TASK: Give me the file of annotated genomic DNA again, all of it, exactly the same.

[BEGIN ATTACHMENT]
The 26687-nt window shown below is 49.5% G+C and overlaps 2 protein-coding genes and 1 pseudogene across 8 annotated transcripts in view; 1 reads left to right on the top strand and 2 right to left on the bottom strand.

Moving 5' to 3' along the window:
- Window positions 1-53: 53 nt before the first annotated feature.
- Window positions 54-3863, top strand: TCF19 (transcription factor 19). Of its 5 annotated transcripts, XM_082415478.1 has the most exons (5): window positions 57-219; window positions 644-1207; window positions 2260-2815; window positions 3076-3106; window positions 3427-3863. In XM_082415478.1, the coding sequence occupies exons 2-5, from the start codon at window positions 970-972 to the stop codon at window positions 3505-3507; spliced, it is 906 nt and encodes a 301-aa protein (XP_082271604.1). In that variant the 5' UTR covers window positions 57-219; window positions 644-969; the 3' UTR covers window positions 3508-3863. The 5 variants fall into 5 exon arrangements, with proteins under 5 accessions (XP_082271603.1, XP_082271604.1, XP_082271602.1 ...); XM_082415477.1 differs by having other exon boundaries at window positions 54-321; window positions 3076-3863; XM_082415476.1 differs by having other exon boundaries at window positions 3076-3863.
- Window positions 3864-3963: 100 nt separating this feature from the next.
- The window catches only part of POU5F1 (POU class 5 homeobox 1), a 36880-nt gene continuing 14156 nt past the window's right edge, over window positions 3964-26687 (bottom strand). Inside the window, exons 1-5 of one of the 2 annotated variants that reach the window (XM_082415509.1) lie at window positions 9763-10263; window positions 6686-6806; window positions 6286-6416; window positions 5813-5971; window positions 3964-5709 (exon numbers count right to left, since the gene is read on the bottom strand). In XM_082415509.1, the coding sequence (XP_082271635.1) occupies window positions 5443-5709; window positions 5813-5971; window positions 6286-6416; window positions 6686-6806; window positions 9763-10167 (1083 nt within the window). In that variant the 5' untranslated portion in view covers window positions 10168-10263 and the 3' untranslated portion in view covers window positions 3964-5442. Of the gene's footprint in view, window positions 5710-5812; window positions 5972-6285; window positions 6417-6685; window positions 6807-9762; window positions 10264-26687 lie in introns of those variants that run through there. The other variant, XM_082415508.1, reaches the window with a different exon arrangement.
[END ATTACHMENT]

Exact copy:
The 26687-nt window shown below is 49.5% G+C and overlaps 2 protein-coding genes and 1 pseudogene across 8 annotated transcripts in view; 1 reads left to right on the top strand and 2 right to left on the bottom strand.

Moving 5' to 3' along the window:
- Window positions 1-53: 53 nt before the first annotated feature.
- Window positions 54-3863, top strand: TCF19 (transcription factor 19). Of its 5 annotated transcripts, XM_082415478.1 has the most exons (5): window positions 57-219; window positions 644-1207; window positions 2260-2815; window positions 3076-3106; window positions 3427-3863. In XM_082415478.1, the coding sequence occupies exons 2-5, from the start codon at window positions 970-972 to the stop codon at window positions 3505-3507; spliced, it is 906 nt and encodes a 301-aa protein (XP_082271604.1). In that variant the 5' UTR covers window positions 57-219; window positions 644-969; the 3' UTR covers window positions 3508-3863. The 5 variants fall into 5 exon arrangements, with proteins under 5 accessions (XP_082271603.1, XP_082271604.1, XP_082271602.1 ...); XM_082415477.1 differs by having other exon boundaries at window positions 54-321; window positions 3076-3863; XM_082415476.1 differs by having other exon boundaries at window positions 3076-3863.
- Window positions 3864-3963: 100 nt separating this feature from the next.
- The window catches only part of POU5F1 (POU class 5 homeobox 1), a 36880-nt gene continuing 14156 nt past the window's right edge, over window positions 3964-26687 (bottom strand). Inside the window, exons 1-5 of one of the 2 annotated variants that reach the window (XM_082415509.1) lie at window positions 9763-10263; window positions 6686-6806; window positions 6286-6416; window positions 5813-5971; window positions 3964-5709 (exon numbers count right to left, since the gene is read on the bottom strand). In XM_082415509.1, the coding sequence (XP_082271635.1) occupies window positions 5443-5709; window positions 5813-5971; window positions 6286-6416; window positions 6686-6806; window positions 9763-10167 (1083 nt within the window). In that variant the 5' untranslated portion in view covers window positions 10168-10263 and the 3' untranslated portion in view covers window positions 3964-5442. Of the gene's footprint in view, window positions 5710-5812; window positions 5972-6285; window positions 6417-6685; window positions 6807-9762; window positions 10264-26687 lie in introns of those variants that run through there. The other variant, XM_082415508.1, reaches the window with a different exon arrangement.